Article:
# A How the g factor comes from QFT?

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1. Jul 5, 2017

### leo.

I'm reading the book Quantum Field Theory and the Standard Model by Matthew Schwartz and currently I'm studying the chapter 17 titled "The anomalous magnetic moment" which is devoted to computing the corrections due to QFT to the g factor.

My main issue is in the begining of the chapter, where the author tries to establish a connection between the g factor and QED. First the author presents the non-relativistic limit of the Hamiltonian predicted by Dirac's equaton $$H = \dfrac{P^2}{2m}+V(R)+\dfrac{e}{2m}\mathbf{B}\cdot(\mathbf{L}+g\mathbf{S})$$. Then he says he wants to extract $g$ without having to take this non-relativistic limit.

First, given Dirac's equation $(i\gamma^\mu D_\mu-m)\psi=0$ one can get a Klein-Gordon type equation which is $(D_\mu^2+m^2+\frac{e}{2}F_{\mu\nu}\sigma^{\mu\nu})\psi=0$ where $D_\mu = \partial_\mu + ieA_\mu$ is the covariant derivative and $\sigma^{\mu\nu}=\frac{i}{2}[\gamma^\mu,\gamma^\nu]$.

The last term is then what tells the difference between the scalar and spinor field. In the Weyl representation one can then compute $$\dfrac{e}{2}F_{\mu\nu}\sigma^{\mu\nu}=-e\begin{pmatrix}(\vec{B}+i\vec{E})\cdot\vec{\sigma} & 0 \\ 0 & (\vec{B}-i\vec{E})\cdot \vec{\sigma}\end{pmatrix}$$

My doubt then is that the author says that "going to momentum space, $(D_\mu^2+m^2+\frac{e}{2}F_{\mu\nu}\sigma^{\mu\nu})\psi=0$ implies" $$\dfrac{\left(H-eA_0\right)^2}{2m}\psi=\left(\dfrac{m}{2}+\dfrac{(\mathbf{p}-e\mathbf{A})^2}{2m}-2\dfrac{e}{2m}\mathbf{B}\cdot\mathbf{S}\pm i\dfrac{e}{m}\mathbf{E}\cdot\mathbf{S}\right)\psi$$

This is my first issue. How this is true? I mean, what is this Hamiltonian $H$ in the LHS and how this equation follows from the first KG type equation derived from the Dirac equation? This is not the classical limit, so I'm missing something here.

After that, the author says that "this can be compared directly to the classical limit to read off the strenght of the magnetic dipole intraction $ge\mathbf{B}\cdot\mathbf{S}$ and since $\mathbf{S}=\frac{\vec{\sigma}}{2}$ we find $g=2$"

Here's my second doubt, how the author is making this comparison? I mean it doesn't seem so direct as he says.

So how he derives that equation from the KG type equation, and how this allows him to read of the value of $g$?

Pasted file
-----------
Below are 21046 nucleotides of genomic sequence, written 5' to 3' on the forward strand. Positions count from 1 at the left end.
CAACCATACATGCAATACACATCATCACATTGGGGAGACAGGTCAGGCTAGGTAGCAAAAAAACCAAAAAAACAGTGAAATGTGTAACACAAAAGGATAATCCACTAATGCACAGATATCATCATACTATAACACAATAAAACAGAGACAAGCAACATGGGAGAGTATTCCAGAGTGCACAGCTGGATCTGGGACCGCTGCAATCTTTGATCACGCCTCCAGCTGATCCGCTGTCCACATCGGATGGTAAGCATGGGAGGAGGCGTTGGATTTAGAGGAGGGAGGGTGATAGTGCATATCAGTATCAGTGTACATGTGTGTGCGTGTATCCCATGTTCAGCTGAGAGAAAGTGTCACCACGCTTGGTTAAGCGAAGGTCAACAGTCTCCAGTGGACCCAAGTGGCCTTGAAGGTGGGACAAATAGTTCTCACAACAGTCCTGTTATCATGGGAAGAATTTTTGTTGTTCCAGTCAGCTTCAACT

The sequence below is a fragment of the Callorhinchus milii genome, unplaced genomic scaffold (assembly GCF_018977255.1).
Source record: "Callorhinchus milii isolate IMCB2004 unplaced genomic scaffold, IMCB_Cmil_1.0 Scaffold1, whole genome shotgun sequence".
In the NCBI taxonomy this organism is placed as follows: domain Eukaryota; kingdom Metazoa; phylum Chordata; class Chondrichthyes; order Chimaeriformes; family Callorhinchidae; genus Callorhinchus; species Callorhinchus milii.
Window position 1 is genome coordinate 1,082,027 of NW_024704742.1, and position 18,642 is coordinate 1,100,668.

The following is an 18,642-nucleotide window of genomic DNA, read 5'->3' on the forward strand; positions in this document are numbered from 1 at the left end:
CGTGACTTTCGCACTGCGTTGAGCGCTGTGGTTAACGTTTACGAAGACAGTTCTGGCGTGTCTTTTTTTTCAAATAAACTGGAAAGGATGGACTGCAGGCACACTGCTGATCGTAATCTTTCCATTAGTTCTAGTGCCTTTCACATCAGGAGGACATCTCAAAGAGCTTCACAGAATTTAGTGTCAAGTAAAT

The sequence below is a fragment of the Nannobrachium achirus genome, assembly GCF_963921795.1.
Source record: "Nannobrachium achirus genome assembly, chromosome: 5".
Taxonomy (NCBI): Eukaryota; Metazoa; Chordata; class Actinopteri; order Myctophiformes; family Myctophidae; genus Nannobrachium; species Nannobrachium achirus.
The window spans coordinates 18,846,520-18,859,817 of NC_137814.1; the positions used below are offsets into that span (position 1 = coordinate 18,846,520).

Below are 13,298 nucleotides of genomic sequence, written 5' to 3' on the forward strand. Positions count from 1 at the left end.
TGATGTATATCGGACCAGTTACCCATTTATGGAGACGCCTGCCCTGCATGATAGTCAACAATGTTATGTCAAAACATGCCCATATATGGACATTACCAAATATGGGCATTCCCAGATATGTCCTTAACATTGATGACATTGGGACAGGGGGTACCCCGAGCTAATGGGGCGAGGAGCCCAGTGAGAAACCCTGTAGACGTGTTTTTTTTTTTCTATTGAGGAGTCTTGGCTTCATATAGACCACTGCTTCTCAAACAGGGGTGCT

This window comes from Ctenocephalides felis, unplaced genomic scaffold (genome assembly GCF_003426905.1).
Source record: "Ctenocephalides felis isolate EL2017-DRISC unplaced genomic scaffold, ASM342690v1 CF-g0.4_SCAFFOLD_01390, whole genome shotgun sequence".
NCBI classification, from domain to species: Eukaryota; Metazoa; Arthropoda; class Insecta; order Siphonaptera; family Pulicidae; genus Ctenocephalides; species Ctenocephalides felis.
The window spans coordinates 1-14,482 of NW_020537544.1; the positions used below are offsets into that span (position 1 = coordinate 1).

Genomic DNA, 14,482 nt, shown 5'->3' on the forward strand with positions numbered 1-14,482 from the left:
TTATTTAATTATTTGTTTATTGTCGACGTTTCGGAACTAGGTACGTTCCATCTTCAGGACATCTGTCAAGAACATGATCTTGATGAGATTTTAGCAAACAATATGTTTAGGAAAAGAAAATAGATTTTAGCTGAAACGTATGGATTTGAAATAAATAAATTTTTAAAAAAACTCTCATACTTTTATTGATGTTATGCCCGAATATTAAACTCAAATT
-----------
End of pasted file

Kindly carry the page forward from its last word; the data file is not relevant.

2. Jul 11, 2017

### PF_Help_Bot

Thanks for the thread! This is an automated courtesy bump. Sorry you aren't generating responses at the moment. Do you have any further information, come to any new conclusions or is it possible to reword the post? The more details the better.

3. Jul 12, 2017

### vanhees71

One should note that you can do the analogous calculation directly for the Pauli equation. The trick is to write
$$2m \hat{H}_1=[\vec{\sigma} \cdot (\hat{\vec{p}}-q \vec{A})]^2$$
with the Pauli matrices $\vec{\sigma}$. Multiplying this out gives
$$2m \hat{H}_1=(\vec{\sigma} \cdot \hat{\vec{p}})^2 + q^2 (\vec{\sigma} \cdot \vec{A})^2 + q [(\vec{\sigma} \cdot \hat{\vec{p}})(\vec{\sigma} \cdot \vec{A}) + (\vec{\sigma} \cdot\vec{A})(\vec{\sigma} \cdot \hat{\vec{p}})].$$
Since
$$\sigma_j \sigma_k+\sigma_k \sigma_j=2 \delta_{kj}$$
and since the $\hat{\vec{p}}$ commute and also the $\vec{A}$ commute with each other you get
$$2m \hat{H}_1 = \hat{\vec{p}}^2 + q^2 \vec{A}^2 q [(\vec{\sigma} \cdot \hat{\vec{p}})(\vec{\sigma} \cdot \vec{A}) + (\vec{\sigma} \cdot\vec{A})(\vec{\sigma} \cdot \hat{\vec{p}})].$$
For the last term we have
$$\sigma_j \sigma_k (\hat{p}_j A_k+A_j \hat{p}_k)=\frac{1}{2} \left [\{\sigma_j,\sigma_k \} + [\sigma_j,\sigma_k] \right] (\hat{p}_j A_k + A_j \hat{p}_k)= [\delta_{jk} + \mathrm{i} \epsilon_{jkl} \sigma_l] (\hat{p}_j A_k + A_j \hat{p}_k)=\hat{\vec{p}} \cdot \vec{A}+\vec{A} \cdot \vec{p} + \mathrm{i} \epsilon_{jkl} \sigma_l [-\mathrm{i} \partial_j A_k + A_k \hat{p}_j + A_j \hat{p}_k]= \hat{\vec{p}} \cdot \vec{A}+\vec{A} \cdot \vec{p} + \vec{\sigma} \cdot \vec{B}.$$
So we finally have
$$\hat{H}=H_1+q \phi=\frac{1}{2m} [(\hat{\vec{p}}-q \vec{A})^2 + 2 q \vec{S} \cdot \vec{B}]+q \phi.$$
We have used that the spin is $\vec{S}=\vec{\sigma}/2$. This shows that the gyrofactor should be 2.